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Ford v. Newman





APPEAL from the Circuit Court of Livingston County; the Hon. WILLIAM T. CAISLEY, Judge, presiding.


Rehearing denied October 31, 1978.

This appeal concerns the question of whether the adopted children of Tod Ford III were included in the reference to his "issue" and "lawful issue" made by his mother Lillian S. Timken in a trust indenture executed by her on December 31, 1941.

On July 16, 1969, plaintiff Robert Freeman Ford and Bank of Pontiac, trustees under the indenture, filed a complaint in the circuit court of Livingston County seeking various types of relief. The complaint alleged in part that John Robert Ford and Becky Lou Ford White, the adopted children of Tod Ford III, then deceased, were not his "lawful issue" within the trust instrument and that neither they nor their descendants had any interest therein. Those adopted children were made parties-defendant and because they are the only appellants, they will hereafter be called defendants. They answered, denied those allegations and requested a declaration that they were the "only lawful issue of Tod Ford III" and sought an accounting. The decree of the trial court denied the claims and requests of the defendants.

The decree stated that the trial court had found the settlor's actual intent to include only blood descendants of her sons as their "issue" or "lawful issue." Defendants concede that the actual intent of the settlor should control if it can be determined but argue that no such determination can be made here. They contend that under those circumstances, the court must resort to rules of construction which are aimed not at determining intent but rather at determining proper public policy as to the distribution of the property between those who might have an interest in it. They conclude that because all of those having a possible claim to the property were domiciled in California and the question to be decided concerned the status of defendants as "issue," the court should follow the law of California in making that determination.

The trust instrument in question was executed in the state of New York where the settlor was domiciled. The corpus thereof presently consists principally of real property located in various Illinois counties. The instrument provides that one-half of the income from the trust is to be paid to each of the settlor's two sons and that, upon the death of either, his share shall be paid "to his lawful issue him surviving, during their respective lives, in equal shares per stirpes and not per capita." Should either son die without "lawful issue him surviving," the instrument directs that his share be paid to the other son, or to "his lawful issue him surviving." The instrument further grants an interest in the trust to "any issue of either of said beneficiaries not now in being."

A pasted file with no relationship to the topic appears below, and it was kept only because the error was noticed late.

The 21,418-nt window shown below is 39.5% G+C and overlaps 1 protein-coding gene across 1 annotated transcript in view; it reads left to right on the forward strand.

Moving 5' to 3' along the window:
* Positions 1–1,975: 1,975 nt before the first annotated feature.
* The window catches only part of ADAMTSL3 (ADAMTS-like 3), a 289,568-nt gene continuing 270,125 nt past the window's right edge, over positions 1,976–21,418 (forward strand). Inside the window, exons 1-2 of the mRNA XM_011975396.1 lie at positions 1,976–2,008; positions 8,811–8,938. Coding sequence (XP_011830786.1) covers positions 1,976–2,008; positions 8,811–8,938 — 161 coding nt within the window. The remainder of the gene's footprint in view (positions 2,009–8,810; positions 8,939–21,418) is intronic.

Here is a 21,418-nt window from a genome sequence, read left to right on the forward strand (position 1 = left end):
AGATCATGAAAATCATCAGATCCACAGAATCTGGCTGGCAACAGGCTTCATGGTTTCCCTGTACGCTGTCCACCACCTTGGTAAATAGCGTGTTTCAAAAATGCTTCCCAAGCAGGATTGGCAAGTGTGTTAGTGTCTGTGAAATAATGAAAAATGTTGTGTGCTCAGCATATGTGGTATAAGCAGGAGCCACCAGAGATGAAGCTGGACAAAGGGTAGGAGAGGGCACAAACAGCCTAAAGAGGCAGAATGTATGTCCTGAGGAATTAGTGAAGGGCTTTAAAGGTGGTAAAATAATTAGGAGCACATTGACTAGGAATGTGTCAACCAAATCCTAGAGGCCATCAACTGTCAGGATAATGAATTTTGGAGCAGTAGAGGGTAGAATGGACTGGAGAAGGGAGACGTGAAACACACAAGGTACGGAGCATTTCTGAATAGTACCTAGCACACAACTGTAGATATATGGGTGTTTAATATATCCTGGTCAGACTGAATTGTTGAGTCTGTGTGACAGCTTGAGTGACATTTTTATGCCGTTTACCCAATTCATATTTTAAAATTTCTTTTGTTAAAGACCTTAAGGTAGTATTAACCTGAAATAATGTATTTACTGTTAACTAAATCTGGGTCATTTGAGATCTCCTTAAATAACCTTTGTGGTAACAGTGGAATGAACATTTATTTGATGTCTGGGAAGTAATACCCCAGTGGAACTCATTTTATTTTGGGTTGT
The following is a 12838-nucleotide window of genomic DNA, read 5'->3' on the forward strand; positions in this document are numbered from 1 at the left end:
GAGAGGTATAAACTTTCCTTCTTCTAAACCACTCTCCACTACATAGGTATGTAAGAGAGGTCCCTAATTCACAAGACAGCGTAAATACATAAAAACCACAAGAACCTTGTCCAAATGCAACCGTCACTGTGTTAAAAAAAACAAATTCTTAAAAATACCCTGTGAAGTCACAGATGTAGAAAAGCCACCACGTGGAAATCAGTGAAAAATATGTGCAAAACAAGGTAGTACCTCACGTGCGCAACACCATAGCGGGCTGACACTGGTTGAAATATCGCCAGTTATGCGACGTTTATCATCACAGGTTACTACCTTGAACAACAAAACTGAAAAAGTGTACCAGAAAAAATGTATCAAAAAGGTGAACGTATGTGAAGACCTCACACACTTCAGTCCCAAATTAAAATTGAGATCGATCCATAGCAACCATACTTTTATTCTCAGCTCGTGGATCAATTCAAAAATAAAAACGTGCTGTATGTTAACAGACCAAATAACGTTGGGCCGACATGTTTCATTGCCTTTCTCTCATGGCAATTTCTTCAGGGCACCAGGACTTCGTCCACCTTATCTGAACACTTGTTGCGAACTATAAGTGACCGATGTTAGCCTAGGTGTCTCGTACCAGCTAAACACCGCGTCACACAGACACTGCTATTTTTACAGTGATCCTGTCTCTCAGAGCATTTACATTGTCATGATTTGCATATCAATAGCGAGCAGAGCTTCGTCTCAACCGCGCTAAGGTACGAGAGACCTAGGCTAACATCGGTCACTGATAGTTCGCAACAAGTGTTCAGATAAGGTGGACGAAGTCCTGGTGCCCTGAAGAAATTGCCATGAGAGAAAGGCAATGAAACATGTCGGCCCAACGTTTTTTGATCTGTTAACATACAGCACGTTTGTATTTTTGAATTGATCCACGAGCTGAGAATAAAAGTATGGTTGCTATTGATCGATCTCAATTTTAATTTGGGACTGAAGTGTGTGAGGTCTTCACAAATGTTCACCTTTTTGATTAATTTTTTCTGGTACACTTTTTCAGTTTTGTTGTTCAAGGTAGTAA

Defendants, as well as plaintiff Robert Freeman Ford, surviving son of the settlor, and his three natural-born children, are California domiciliaries. Defendants were adopted by the settlor's son, Tod Ford III, in the early 1940's. Tod Ford III died in 1951; the settlor died in 1959.

Continental Illinois National Bank & Trust Co. v. Clancy (1959), 18 Ill.2d 124, 163 N.E.2d 523, involved the construction of a trust agreement executed in 1928 which limited gifts over to "issue" and "grandchildren" of the settlor. There an adopted son of the settlor's son sought a construction of the instrument so as to be included as a beneficiary thereunder. The trial court refused the request. The supreme court affirmed stating:

"In construing this instrument, we must seek the intention of the settlor, insofar as it is ascertainable. In this effort we look first within the four corners of the instrument, [citations] but we may also consider the surrounding circumstances at the time the instrument was executed to the extent that they may aid in determining the settlor's intention in using certain language [citations]." (18 Ill.2d 124, 127, 163 N.E.2d 523, 526.)

The court recognized that under the law and statutes in force in 1928, the term "issue" meant blood descendants. The court noted that application of this meaning to the terms as used in the trust did not result in an irrational or absurd interpretation, and ruled such to be the clear intention of the settlor.

At the time of the instant trust's execution, section 14 of the Probate Act provided:

"A child lawfully adopted is deemed a descendant of the adopting parent for purposes of inheritance, except that the adopted child shall not take property from the lineal or collateral kindred of the adopting parent per stirpes or property expressly limited to the body of the adopting parent." (Ill. Rev. Stat. 1939, ch. 3, par. 165.)

This language is substantially the same as that in existence at the time the Clancy trust was created. Subsequently that section was amended by the enactment of the following:

"For the purpose of determining the property rights of any person under any written instrument executed on or after September 1, 1955, an adopted child is deemed a natural child unless the contrary intent plainly appears by the terms thereof. This Amendatory Act of 1955 shall not be used in determining the taker of property under any instrument executed prior to September 1, 1955." (Ill. Rev. Stat. 1955, ch. 3, par. 165.)

This statutory language now appears at section 2-4e of the Probate Act of 1975 (Ill. Rev. Stat. 1977, ch. 110 1/2, par. 2-4(e)). Similar provisions appear at "An Act relating to the construction of written instruments with regard to ...

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